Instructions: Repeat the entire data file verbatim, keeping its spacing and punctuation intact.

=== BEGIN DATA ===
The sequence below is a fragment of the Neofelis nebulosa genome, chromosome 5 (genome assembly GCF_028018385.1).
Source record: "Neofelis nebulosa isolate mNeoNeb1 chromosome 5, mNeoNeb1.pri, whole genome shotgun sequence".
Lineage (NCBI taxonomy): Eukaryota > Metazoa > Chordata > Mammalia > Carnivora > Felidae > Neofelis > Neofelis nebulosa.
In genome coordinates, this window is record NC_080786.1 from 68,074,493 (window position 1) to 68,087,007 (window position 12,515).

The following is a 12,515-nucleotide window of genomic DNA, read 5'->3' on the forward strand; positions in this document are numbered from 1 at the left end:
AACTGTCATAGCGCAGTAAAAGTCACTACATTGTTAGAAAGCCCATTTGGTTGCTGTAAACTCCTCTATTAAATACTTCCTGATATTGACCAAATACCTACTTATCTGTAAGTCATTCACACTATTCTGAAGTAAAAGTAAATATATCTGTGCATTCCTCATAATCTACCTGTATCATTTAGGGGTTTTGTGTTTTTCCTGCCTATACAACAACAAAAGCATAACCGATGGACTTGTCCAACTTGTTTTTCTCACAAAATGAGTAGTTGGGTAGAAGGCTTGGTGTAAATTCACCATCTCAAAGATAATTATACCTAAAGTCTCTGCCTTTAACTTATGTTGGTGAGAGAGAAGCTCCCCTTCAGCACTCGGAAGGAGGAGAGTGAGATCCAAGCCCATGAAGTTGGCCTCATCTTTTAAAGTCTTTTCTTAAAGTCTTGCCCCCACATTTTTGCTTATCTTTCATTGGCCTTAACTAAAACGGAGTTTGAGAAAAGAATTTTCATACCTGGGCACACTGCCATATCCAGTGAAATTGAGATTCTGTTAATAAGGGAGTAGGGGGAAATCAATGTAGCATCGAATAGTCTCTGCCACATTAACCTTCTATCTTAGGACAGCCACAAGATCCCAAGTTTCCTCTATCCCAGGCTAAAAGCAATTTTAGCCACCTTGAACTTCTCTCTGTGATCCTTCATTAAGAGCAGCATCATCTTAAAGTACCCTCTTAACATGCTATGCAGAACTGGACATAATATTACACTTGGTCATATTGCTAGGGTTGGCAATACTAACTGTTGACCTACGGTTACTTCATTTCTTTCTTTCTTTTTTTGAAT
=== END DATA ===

The sequence below is a fragment of the Neofelis nebulosa genome, chromosome 5 (genome assembly GCF_028018385.1).
Source record: "Neofelis nebulosa isolate mNeoNeb1 chromosome 5, mNeoNeb1.pri, whole genome shotgun sequence".
Lineage (NCBI taxonomy): Eukaryota > Metazoa > Chordata > Mammalia > Carnivora > Felidae > Neofelis > Neofelis nebulosa.
In genome coordinates, this window is record NC_080786.1 from 68,074,493 (window position 1) to 68,087,007 (window position 12,515).

The following is a 12,515-nucleotide window of genomic DNA, read 5'->3' on the forward strand; positions in this document are numbered from 1 at the left end:
AACTGTCATAGCGCAGTAAAAGTCACTACATTGTTAGAAAGCCCATTTGGTTGCTGTAAACTCCTCTATTAAATACTTCCTGATATTGACCAAATACCTACTTATCTGTAAGTCATTCACACTATTCTGAAGTAAAAGTAAATATATCTGTGCATTCCTCATAATCTACCTGTATCATTTAGGGGTTTTGTGTTTTTCCTGCCTATACAACAACAAAAGCATAACCGATGGACTTGTCCAACTTGTTTTTCTCACAAAATGAGTAGTTGGGTAGAAGGCTTGGTGTAAATTCACCATCTCAAAGATAATTATACCTAAAGTCTCTGCCTTTAACTTATGTTGGTGAGAGAGAAGCTCCCCTTCAGCACTCGGAAGGAGGAGAGTGAGATCCAAGCCCATGAAGTTGGCCTCATCTTTTAAAGTCTTTTCTTAAAGTCTTGCCCCCACATTTTTGCTTATCTTTCATTGGCCTTAACTAAAACGGAGTTTGAGAAAAGAATTTTCATACCTGGGCACACTGCCATATCCAGTGAAATTGAGATTCTGTTAATAAGGGAGTAGGGGGAAATCAATGTAGCATCGAATAGTCTCTGCCACATTAACCTTCTATCTTAGGACAGCCACAAGATCCCAAGTTTCCTCTATCCCAGGCTAAAAGCAATTTTAGCCACCTTGAACTTCTCTCTGTGATCCTTCATTAAGAGCAGCATCATCTTAAAGTACCCTCTTAACATGCTATGCAGAACTGGACATAATATTACACTTGGTCATATTGCTAGGGTTGGCAATACTAACTGTTGACCTACGGTTACTTCATTTCTTTCTTTCTTTTTTTGAAT